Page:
Experimental drama keeps audience alert
( 2003-11-29 10:11) (China Daily)
There are several renowned Chinese directors whose work always draws large crowds.
But a drama by young director Xu Haofeng currently being staged at the Experimental Theatre of the Capital Theatre in Wangfujing has been a surprise.
The surprise isn't just the moment when water is squirted onto the unsuspecting audience; it's the poignantly sarcastic conclusion that evokes a moment of clever retrospection.
Staged nightly through December 8, the two-hour production entitled "The Dawn Here is Quiet (zhekuai'er de Liming Jingqiaoqiao) " sounds similar to a film from the former Soviet Union that was popular in China in the 1960s.
But lovers of the old film about World War II might be somewhat bewildered by the play, which revolves around the desperate struggle of a mediocre drama director to adapt the movie to the stage.
"Amid the myriad of thoughts and forms, I am completely baffled,'' exclaims the director (played by Zhang Jin) during the second scene when he gets drunk and pours forth his true thoughts.
That line sums up the entire production.
In a somewhat incoherent manner, the play is full of puns and exaggerated humour.
The opening seems misleading though, as the audience is greeted by a sly director trying to appease the pampered playwright (played by Jiang Zhuqing), who is actually his lover, and a rebellious troupe of actors.
But as the drama unfolds, the audience discovers that beneath the cynical surface the director still cherishes ideals about the art of theatre, which is being crushed in the market-oriented society.
To attract a larger audience, the director and playwright decide to change the film's original storyline of one warrant officer and five female soldiers stationed in a remote village, replacing it with a "one vs 10'' scenario.
And they encourage the officer to quit the old-fashioned "I am in trouble'' idea to embrace the golden opportunity of living with 10 women for an indefinite period before the German troops arrive.
But before the crew can embrace the lucrative debut, the performers are lured by more influential directors from film and television.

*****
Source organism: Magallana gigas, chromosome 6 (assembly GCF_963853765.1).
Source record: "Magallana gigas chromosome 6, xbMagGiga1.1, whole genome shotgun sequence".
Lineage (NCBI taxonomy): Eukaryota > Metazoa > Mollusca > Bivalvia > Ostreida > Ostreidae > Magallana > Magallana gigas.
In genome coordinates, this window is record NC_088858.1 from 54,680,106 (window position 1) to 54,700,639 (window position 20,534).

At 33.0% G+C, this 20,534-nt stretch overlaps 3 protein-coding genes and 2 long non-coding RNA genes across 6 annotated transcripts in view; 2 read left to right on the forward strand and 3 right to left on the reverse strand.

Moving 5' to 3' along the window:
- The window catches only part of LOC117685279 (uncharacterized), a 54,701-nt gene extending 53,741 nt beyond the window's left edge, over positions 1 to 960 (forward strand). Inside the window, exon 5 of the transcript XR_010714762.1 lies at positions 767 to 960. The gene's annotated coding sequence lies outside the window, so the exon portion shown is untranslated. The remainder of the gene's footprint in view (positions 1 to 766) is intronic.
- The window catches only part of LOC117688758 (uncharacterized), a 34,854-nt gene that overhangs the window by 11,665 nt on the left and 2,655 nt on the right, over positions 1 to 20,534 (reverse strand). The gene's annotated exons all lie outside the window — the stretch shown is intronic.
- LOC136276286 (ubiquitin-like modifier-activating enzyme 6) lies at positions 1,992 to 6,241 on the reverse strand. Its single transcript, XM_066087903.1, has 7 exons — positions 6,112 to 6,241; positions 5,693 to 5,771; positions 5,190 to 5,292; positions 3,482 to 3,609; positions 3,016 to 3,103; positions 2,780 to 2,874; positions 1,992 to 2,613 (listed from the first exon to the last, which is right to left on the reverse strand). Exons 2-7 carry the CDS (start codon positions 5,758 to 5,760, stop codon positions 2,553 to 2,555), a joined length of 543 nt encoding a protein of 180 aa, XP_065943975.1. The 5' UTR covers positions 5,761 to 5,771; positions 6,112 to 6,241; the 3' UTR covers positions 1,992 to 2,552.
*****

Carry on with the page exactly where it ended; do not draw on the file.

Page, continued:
The director and playwright then launch auditions to replace them, and all sorts of strange persons show up -- including a young country girl with long plaited hair and homemade flowery cotton overcoat. She literally drags out her stay on the stage which results in the director's ripped shirt.
But the climax comes when an actress volunteers to "brighten up'' the play by drawing one drop of her own blood during every performance.
The exhilarated director holds the syringe half-filled with "blood'' (actually water) and squirts it at the audience in celebration of success.
Yet the actress is again attracted to a more famous crew, and the director and playwright have to swallow their pride to beg for investment.
Humiliated by their former leading actor and actress, who have blossomed into stars under the baton of more famous directors, the couple supports each other under the ripped shirt in the rain.
A dashing young lady in a white wedding dress then appears, and she turns out to be the country girl. She offers to invest in the drama now running aground, on condition that she and her husband take the leading roles. Her husband was once turned down by the director but has become a millionaire.
"I overheard you saying `An artist whom no one cares about is like an ownerless dog.' Now I offer to be your owner,'' declares the actress.
The couple commands the director and playwright to bark. Infuriated, the director picks up the rifle used by the warrant officer in his play, and thrusts madly at unknown enemies in the air.
"Bang!'' comes a gun shot amid the mad rock music.
The director falls down flat, with eyes still open in search of his dreams.
While offering plenty of spicy humour, the drama touches the audience with its sincerity about the plight every artist must endure before finding success.
On the long road to achieving that success, they must sacrifice their ideals to make compromises to the needs of investors, the audience, and also themselves. So much so that the director is exasperated to exclaim: "Is this the same drama I once dreamed of?''
Director Xu Haofeng is now teaching at the Beijing Film Academy, from which he graduated in 1993. He has written novels and directed plays, one of which was staged at the same theatre in 2001.
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